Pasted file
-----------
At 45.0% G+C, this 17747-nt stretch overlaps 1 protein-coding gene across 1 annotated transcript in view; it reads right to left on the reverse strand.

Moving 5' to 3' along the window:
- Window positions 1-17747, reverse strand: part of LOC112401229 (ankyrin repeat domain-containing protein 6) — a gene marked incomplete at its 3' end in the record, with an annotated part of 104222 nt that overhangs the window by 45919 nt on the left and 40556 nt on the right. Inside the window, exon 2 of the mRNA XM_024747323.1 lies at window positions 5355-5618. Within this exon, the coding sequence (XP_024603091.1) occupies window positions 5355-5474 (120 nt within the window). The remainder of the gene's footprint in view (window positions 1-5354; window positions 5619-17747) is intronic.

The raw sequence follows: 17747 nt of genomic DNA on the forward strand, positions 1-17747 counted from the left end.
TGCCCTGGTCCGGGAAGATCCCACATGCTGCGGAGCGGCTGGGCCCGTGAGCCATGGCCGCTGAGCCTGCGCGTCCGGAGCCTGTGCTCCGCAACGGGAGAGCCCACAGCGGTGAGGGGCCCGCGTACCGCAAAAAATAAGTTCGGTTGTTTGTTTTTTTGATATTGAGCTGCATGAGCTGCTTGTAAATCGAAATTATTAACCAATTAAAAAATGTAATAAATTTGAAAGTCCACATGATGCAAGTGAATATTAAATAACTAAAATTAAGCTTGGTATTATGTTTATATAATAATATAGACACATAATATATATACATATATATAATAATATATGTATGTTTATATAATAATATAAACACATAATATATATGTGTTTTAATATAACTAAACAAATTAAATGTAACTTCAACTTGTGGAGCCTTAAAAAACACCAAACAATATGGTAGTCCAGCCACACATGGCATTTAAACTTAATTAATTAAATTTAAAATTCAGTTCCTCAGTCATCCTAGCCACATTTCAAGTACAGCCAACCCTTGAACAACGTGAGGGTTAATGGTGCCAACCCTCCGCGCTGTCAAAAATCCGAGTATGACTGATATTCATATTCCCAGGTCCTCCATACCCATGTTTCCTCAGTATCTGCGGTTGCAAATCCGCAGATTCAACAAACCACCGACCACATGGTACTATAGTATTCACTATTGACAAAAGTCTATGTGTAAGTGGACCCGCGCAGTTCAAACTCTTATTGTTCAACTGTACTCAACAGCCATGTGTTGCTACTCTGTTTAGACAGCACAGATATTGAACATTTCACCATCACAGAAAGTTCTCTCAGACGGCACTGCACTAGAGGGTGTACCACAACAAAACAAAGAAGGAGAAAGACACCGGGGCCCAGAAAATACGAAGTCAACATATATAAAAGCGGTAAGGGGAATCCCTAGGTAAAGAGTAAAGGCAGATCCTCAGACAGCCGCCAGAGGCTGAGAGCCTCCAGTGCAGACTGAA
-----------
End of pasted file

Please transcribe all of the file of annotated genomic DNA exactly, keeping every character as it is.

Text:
At 45.0% G+C, this 17747-nt stretch overlaps 1 protein-coding gene across 1 annotated transcript in view; it reads right to left on the reverse strand.

Moving 5' to 3' along the window:
- Window positions 1-17747, reverse strand: part of LOC112401229 (ankyrin repeat domain-containing protein 6) — a gene marked incomplete at its 3' end in the record, with an annotated part of 104222 nt that overhangs the window by 45919 nt on the left and 40556 nt on the right. Inside the window, exon 2 of the mRNA XM_024747323.1 lies at window positions 5355-5618. Within this exon, the coding sequence (XP_024603091.1) occupies window positions 5355-5474 (120 nt within the window). The remainder of the gene's footprint in view (window positions 1-5354; window positions 5619-17747) is intronic.

The raw sequence follows: 17747 nt of genomic DNA on the forward strand, positions 1-17747 counted from the left end.
TGCCCTGGTCCGGGAAGATCCCACATGCTGCGGAGCGGCTGGGCCCGTGAGCCATGGCCGCTGAGCCTGCGCGTCCGGAGCCTGTGCTCCGCAACGGGAGAGCCCACAGCGGTGAGGGGCCCGCGTACCGCAAAAAATAAGTTCGGTTGTTTGTTTTTTTGATATTGAGCTGCATGAGCTGCTTGTAAATCGAAATTATTAACCAATTAAAAAATGTAATAAATTTGAAAGTCCACATGATGCAAGTGAATATTAAATAACTAAAATTAAGCTTGGTATTATGTTTATATAATAATATAGACACATAATATATATACATATATATAATAATATATGTATGTTTATATAATAATATAAACACATAATATATATGTGTTTTAATATAACTAAACAAATTAAATGTAACTTCAACTTGTGGAGCCTTAAAAAACACCAAACAATATGGTAGTCCAGCCACACATGGCATTTAAACTTAATTAATTAAATTTAAAATTCAGTTCCTCAGTCATCCTAGCCACATTTCAAGTACAGCCAACCCTTGAACAACGTGAGGGTTAATGGTGCCAACCCTCCGCGCTGTCAAAAATCCGAGTATGACTGATATTCATATTCCCAGGTCCTCCATACCCATGTTTCCTCAGTATCTGCGGTTGCAAATCCGCAGATTCAACAAACCACCGACCACATGGTACTATAGTATTCACTATTGACAAAAGTCTATGTGTAAGTGGACCCGCGCAGTTCAAACTCTTATTGTTCAACTGTACTCAACAGCCATGTGTTGCTACTCTGTTTAGACAGCACAGATATTGAACATTTCACCATCACAGAAAGTTCTCTCAGACGGCACTGCACTAGAGGGTGTACCACAACAAAACAAAGAAGGAGAAAGACACCGGGGCCCAGAAAATACGAAGTCAACATATATAAAAGCGGTAAGGGGAATCCCTAGGTAAAGAGTAAAGGCAGATCCTCAGACAGCCGCCAGAGGCTGAGAGCCTCCAGTGCAGACTGAA